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Posted Fri, 22 Apr 2022 10:30:09 GMT by HMerca
Hello, We export our Lighting Intelligence products mostly outside of EU and majority of them are ex-works our warehouse in UK. Since it is ex-works we don't have any control about Custom declaration and leaving UK. Even the freight forwarder/clearing agent is arranged by the buyer. In the above situation how are we obliged to maintain export documentation? We don't have any control in Custom declaration and goods moving out of UK. How do we prove that the goods have actually left UK? Thanks for your help. Regards
Posted Fri, 22 Apr 2022 15:17:49 GMT by Customs oldtimer
If you are selling ex-works you are not exporting only selling to an overseas company. Once your customer picks the goods up there is no obligation for them to even export the goods let alone provide you with evidence of export. I would urge caution in using EXW if you need proof of export or you are zero rating VAT for export. You should consider using the FCA incoterm rule, where you arrange for the customs clearance instead.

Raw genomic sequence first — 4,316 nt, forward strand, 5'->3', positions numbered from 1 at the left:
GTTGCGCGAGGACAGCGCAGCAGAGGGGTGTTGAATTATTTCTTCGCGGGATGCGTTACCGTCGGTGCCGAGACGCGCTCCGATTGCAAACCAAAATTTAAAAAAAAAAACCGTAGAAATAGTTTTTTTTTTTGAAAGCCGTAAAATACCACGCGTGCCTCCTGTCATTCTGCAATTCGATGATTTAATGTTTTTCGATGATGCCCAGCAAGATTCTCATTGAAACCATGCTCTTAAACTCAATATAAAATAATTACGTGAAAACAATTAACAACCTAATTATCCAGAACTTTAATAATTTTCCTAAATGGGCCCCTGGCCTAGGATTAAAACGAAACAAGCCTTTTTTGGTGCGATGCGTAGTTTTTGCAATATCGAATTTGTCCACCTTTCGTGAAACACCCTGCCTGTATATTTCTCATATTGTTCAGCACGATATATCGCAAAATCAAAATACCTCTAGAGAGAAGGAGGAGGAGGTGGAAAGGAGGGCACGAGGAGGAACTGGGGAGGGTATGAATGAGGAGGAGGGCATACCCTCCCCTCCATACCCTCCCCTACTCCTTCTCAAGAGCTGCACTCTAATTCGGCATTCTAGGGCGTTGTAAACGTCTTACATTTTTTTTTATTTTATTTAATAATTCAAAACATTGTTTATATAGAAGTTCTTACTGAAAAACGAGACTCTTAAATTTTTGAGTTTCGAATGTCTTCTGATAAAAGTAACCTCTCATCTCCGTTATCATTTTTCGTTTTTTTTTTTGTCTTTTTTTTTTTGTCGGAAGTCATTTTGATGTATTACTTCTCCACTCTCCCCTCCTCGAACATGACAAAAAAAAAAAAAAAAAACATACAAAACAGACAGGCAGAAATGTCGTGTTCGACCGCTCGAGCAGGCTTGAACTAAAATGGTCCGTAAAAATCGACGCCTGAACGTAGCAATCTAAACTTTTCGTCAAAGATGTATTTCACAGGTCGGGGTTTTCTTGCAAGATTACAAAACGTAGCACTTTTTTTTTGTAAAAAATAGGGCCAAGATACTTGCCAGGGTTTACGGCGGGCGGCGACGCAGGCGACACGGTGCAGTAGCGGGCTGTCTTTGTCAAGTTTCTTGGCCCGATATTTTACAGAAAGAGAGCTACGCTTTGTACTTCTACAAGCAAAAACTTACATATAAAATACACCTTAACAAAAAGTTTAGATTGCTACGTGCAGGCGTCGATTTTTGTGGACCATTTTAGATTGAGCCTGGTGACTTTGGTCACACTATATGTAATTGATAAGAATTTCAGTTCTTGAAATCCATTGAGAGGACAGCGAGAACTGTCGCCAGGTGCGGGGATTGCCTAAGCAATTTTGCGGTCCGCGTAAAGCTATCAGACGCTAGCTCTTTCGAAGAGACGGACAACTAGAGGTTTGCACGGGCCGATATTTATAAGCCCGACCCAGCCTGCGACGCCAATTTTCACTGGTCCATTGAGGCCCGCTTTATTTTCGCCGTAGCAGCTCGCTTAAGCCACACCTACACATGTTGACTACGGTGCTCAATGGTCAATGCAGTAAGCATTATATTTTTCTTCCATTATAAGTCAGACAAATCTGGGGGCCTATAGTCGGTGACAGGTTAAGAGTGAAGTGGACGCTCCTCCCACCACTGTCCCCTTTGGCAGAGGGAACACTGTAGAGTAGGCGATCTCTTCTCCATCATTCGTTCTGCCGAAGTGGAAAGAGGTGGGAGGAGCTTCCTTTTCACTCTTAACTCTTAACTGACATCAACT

You should also have a good contract that obliges the buyer to provide you with proof of export. this HMRC guide of proof of export for VAT useful: particularly paragraphs 2.9 and 6.6 If the goods are exported you should not expect to be named as the exporter on the customs declaration although this often happens without your knowledge.
If you are named you are responsible for the accuracy of the declaration. The definition of exporter often makes it difficult for an overseas buyer to act as exporter Definition of Exporter for GB Exports: For the purposes of Export Declarations from GB (England, Scotland, Wales): The Exporter for GB is defined as:
• The person who has the power to determine and has determined that the goods are to be taken out of that customs territory. Where the exporter is not established in GB, the exporter must appoint a representative, who is established in GB, to act on their behalf as an indirect representative.
Posted Mon, 25 Apr 2022 11:56:43 GMT by HMRC Admin 17

With indirect exports it is the business’s customer who is making the arrangements for transporting the goods out for the UK. Consequently it will be the customer or his agent who will have the evidence of export.

This can make it difficult for the business to obtain the evidence but the onus is on him to ensure that he is aware of what evidence of export will be sent to him in order that he can zero rate the transaction before he makes the supply.

If he has any doubts about obtaining the evidence he can ask the customer for a deposit equivalent to the VAT which is potentially at stake.

This type of transaction provides the greater risk for assurance purposes because the UK supplier effectively loses control of the goods
once they leave his premises.

Thank you.

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